Herfried K. Wagner [MVP]
<URL:http://dotnet.mvps.org/>
<URL:http://dotnet.mvps.org/dotnet/faqs/>
Nov 20 '05 #5

P: n/a
"Herfried K. Wagner [MVP]" <hi***************@gmx.at> wrote in message
news:%2***************@tk2msftngp13.phx.gbl...
* "Ricky W. Hunt" <rh*****@hotmail.com> scripsit:
I have written a close routine to handle an "Exit" button to close the
application properly. How do I make sure this gets executed if the user closes it another way (by pressing the "X" in the upper right hand for
instance, or Alt+4, etc.) Or is this even necessary?

Add a handler to your form's 'Closing' event to handle the closing
process of a form.


So will the program always run this event regardless of how a program is
closed? Meaning, could I just put all of my wrapup code in the Closing event and even let it handle someone pressing the Exit button?


Yes. Notice that this sub is not executed if you /kill/ the process,
but there is AFAIK no way to handle that ;-).


OK. Thanks.
Nov 20 '05 #6

P: n/a
Oops. Sorry, one more question.
OK. Here's the code I ended up with:

Private Sub Form1_Closing(ByVal sender As Object, ByVal e As
System.ComponentModel.CancelEventArgs) Handles MyBase.Closing,
btnExit.Click, MenuItem3.Click

If Not Nothing Is applicationBuffer Then
If applicationBuffer.Status.Playing = True Then
applicationBuffer.Stop()
applicationBuffer.SetCurrentPosition(0)
Timer1.Enabled = False
End If
End If
Me.Close()
End Sub
Is this OK to handle all three events? (btnExit is just an exit button and
MenuItem3 is the way to exit from the menu).

It would seem to me if there's multiple ways to end the program (and Exit
button, the X button on the form, etc.), all the code should be in one place
like this. Is that correct or is there a better way?
Nov 20 '05 #7

P: n/a
"Ricky W. Hunt" <rh*****@hotmail.com> wrote in message
news:3jCLc.1474$eM2.6@attbi_s51...
Oops. Sorry, one more question.
OK. Here's the code I ended up with:

Private Sub Form1_Closing(ByVal sender As Object, ByVal e As
System.ComponentModel.CancelEventArgs) Handles MyBase.Closing,
btnExit.Click, MenuItem3.Click


It wouldn't let me do that (use btnExit.Click in the "Handles") I guess
they're not compatible.
Nov 20 '05 #8

P: n/a
* "Ricky W. Hunt" <rh*****@hotmail.com> scripsit:
OK. Here's the code I ended up with:

Private Sub Form1_Closing(ByVal sender As Object, ByVal e As
System.ComponentModel.CancelEventArgs) Handles MyBase.Closing,
btnExit.Click, MenuItem3.Click

If Not Nothing Is applicationBuffer Then
If applicationBuffer.Status.Playing = True Then
applicationBuffer.Stop()
applicationBuffer.SetCurrentPosition(0)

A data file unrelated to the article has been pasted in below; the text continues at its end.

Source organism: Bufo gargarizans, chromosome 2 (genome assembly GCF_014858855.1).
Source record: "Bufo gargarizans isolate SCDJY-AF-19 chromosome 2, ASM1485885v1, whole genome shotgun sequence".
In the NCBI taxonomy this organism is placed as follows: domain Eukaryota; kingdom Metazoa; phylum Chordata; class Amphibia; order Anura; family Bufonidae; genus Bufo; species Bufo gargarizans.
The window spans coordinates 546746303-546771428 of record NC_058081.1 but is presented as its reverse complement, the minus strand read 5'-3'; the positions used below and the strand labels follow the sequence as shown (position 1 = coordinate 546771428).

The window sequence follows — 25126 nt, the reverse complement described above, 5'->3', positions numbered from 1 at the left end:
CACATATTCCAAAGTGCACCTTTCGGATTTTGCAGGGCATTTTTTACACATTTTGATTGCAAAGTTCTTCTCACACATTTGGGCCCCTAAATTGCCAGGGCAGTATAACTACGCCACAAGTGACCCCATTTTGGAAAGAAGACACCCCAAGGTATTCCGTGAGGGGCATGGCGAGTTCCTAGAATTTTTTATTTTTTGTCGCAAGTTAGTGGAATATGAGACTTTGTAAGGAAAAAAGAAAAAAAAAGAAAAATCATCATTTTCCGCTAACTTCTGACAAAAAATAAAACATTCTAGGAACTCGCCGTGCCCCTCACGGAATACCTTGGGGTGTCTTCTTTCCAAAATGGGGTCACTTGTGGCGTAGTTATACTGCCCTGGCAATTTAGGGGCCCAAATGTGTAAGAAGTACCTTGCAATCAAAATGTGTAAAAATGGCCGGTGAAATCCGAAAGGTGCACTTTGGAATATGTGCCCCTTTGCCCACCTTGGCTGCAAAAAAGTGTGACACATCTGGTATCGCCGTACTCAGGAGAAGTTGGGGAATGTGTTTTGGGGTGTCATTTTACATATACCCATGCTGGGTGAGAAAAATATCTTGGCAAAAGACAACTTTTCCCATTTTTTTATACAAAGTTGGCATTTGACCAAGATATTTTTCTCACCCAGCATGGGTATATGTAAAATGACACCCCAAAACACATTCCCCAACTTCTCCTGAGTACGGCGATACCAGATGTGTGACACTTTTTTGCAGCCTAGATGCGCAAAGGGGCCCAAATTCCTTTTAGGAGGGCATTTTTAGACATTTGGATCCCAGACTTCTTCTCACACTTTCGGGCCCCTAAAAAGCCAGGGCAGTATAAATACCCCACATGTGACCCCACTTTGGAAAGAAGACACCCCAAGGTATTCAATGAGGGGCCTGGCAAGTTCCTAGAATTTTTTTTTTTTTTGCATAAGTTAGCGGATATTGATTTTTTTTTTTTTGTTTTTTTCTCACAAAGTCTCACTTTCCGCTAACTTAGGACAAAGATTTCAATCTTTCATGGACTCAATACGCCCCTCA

Timer1.Enabled = False
End If
End If
Me.Close()
End Sub
Is this OK to handle all three events? (btnExit is just an exit button and
MenuItem3 is the way to exit from the menu).


No! Handle 'MyBase.Closing' only (or override the base class'
'OnClosing' method). Inside the handlers of the menu item's 'Click'
event and the button's 'Click' event, simply call 'Me.Close()'. This
will cause the 'Closing' event to be raised.

--
Herfried K. Wagner [MVP]
<URL:http://dotnet.mvps.org/>
<URL:http://dotnet.mvps.org/dotnet/faqs/>
Nov 20 '05 #9

P: n/a
"Herfried K. Wagner [MVP]" <hi***************@gmx.at> wrote in message
news:ec*************@TK2MSFTNGP11.phx.gbl...

No! Handle 'MyBase.Closing' only (or override the base class'
'OnClosing' method). Inside the handlers of the menu item's 'Click'
event and the button's 'Click' event, simply call 'Me.Close()'. This
will cause the 'Closing' event to be raised.


Ah. I think I understand. I didn't realize Me.Close() was/triggered an
event. I thought that was the exit point of the program. So is "Closing" the
very last function that's executed before the program terminates?
Nov 20 '05 #10

P: n/a
* "Ricky W. Hunt" <rh*****@hotmail.com> scripsit:
No! Handle 'MyBase.Closing' only (or override the base class'
'OnClosing' method). Inside the handlers of the menu item's 'Click'
event and the button's 'Click' event, simply call 'Me.Close()'. This
will cause the 'Closing' event to be raised.


Ah. I think I understand. I didn't realize Me.Close() was/triggered an
event. I thought that was the exit point of the program. So is "Closing" the
very last function that's executed before the program terminates?


In most cases, yes. The 'Closed' event will be fired after the 'Closing' event.

--
Herfried K. Wagner [MVP]
<URL:http://dotnet.mvps.org/>
<URL:http://dotnet.mvps.org/dotnet/faqs/>
Nov 20 '05 #11